The year I moved solo into a nearby hotel on the night of December 23rd to guarantee a good night sleep, was the year I realized that it was time to deal with Christmas stress.
But it didn’t happen quickly. Like many families, it was my kids who pushed me into it as they grew up and moved out.
The year before I chose to sleep at a hotel in desperation, I went to bed on the 23rd at my usual 10:30 bedtime. I was awakened by my husband an hour later when he came to bed, and then three times after that as each of my university aged children crawled in from their respective parties. The next morning I felt like a wet rag, wondering how I would organize a Christmas Eve party for 22 members of my extended family, clean up, stuff stockings and prepare the turkey for the next day’s feast.
Last year, I ate Christmas Day Dinner at a Chinese Restaurant with my husband and son. Obviously, things had changed.
And while the changes were good, they didn’t come easily to me. I hung on to Christmas traditions like a toddler hangs on to a favourite blanket. I felt responsible for everyone’s happiness and I thought I could ensure it through the cards, the gifts, the turkey, the party, the stockings, the decorations, the clean house, and the singing of “Bring Me a Figgie Pudding” to the rum soaked flaming dessert based on my mother’s recipe.
And then my kids grew up. Everyone realized that Christmas was getting out of hand.
I wanted to eliminate the burden of finding 70 or more imaginative and inexpensive Christmas gifts for what was now seven stockings, including those for our two sons-in-laws. But I was told that they, the stockings that is, were sacrosanct. My kids decided that each of us would buy a gift or gifts totaling no more than $20 for each stocking, other than their own. That sounded good to me.
Then they decided that each person would buy only one $50 gift for the person whose name they picked out of a hat. This meant that nobody was spending more than $170 on family gifts, including the stockings. I could live with this too.
And now that the kids were married, we had to deal with the matter of where they would spend Christmas.
Like most families, we are happy to share our own children with their in-laws. Last year both my daughters spent Christmas with their husband’s families, so my husband, son and I were on own. While the family who lives in the same city as we do thoughtfully invited us to their Christmas Day dinner, my son, who was working during the day, wanted to spend the evening quietly.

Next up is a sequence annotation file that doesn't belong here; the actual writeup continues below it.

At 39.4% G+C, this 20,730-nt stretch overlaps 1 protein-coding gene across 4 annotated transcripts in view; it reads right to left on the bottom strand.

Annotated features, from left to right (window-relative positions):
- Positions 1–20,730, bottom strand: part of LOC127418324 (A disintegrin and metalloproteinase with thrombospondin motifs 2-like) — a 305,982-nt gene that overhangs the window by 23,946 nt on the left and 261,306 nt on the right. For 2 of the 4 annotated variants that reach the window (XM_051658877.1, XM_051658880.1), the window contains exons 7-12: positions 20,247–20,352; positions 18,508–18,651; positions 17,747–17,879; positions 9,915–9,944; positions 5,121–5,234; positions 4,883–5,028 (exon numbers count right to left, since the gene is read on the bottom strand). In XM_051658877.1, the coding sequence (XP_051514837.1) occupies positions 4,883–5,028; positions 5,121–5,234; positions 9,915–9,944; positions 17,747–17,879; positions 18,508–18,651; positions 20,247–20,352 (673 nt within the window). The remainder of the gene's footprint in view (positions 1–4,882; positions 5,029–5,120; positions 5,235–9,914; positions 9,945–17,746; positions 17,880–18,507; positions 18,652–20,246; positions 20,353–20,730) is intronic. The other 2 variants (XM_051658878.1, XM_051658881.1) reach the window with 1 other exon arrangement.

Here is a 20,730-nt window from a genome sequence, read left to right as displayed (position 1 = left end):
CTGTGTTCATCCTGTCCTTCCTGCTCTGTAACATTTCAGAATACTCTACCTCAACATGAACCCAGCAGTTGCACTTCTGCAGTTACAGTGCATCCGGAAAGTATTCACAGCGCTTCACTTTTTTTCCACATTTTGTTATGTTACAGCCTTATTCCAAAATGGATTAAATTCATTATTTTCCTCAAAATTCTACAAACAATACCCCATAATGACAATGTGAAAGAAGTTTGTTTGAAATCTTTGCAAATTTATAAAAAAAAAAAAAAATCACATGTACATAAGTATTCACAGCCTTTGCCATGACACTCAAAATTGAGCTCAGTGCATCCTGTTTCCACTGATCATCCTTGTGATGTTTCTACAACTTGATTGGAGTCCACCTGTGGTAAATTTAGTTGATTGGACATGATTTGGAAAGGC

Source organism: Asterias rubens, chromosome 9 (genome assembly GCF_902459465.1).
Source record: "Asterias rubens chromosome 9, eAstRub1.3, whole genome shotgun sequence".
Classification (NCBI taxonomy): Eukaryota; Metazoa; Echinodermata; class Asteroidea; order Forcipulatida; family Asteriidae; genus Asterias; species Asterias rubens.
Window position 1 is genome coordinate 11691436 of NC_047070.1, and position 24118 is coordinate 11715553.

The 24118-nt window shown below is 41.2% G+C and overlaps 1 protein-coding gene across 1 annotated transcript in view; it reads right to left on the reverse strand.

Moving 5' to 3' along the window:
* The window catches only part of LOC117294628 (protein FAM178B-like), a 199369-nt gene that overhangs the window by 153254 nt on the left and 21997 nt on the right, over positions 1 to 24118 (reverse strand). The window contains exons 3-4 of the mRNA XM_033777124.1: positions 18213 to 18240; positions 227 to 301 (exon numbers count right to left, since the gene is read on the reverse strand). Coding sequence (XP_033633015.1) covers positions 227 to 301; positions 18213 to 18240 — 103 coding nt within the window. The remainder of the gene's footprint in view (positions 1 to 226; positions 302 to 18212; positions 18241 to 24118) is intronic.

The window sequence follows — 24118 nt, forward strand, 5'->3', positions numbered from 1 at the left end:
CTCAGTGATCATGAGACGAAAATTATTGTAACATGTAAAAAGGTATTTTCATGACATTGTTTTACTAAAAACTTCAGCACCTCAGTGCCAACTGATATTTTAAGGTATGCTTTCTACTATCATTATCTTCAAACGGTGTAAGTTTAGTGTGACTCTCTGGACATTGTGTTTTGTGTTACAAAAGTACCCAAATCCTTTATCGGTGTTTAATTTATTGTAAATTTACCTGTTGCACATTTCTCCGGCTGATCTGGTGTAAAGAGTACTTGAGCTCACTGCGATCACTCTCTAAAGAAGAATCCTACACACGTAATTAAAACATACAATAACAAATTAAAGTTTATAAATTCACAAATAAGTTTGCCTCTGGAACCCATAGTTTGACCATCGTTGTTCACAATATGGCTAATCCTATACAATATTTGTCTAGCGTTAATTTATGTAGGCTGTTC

And that is how we came to spend Christmas Day at a Chinese Restaurant. The restaurant was full of cheer, the cacophony of many melded languages bouncing off the ceiling. Young couples arrived in their jeans, hugging each other with snowflakes still on their pea jackets and in their hair. It felt neither awkward, lonely nor sad.
Hardly a Norman Rockwell Christmas, but it was lovely.
And besides, the Sunday before Christmas, my husband and I celebrated with our five kids with turkey, the reduced number of gifts, a decorated tree and lots of laughs. We spent Christmas Eve at a friend’s.
This year, we will have all our children with us on Christmas Eve and Christmas morning and then one couple will leave to visit their other set of parents. The rest of us will hang around in our pj’s in front of the fire eating leftovers or going for walks or reading the books we received as gifts.
It took a long time to get to this relaxed pace, with my kids leading the way. But, whew, it sure is wonderful. And on December 23rd, I will be in my own bed, with my husband by my side.
This article first appeared in the December issue of the Glebe Report.
How do you deal with Christmas stress? Is it getting better or worse? Please leave your comments in the reply box below.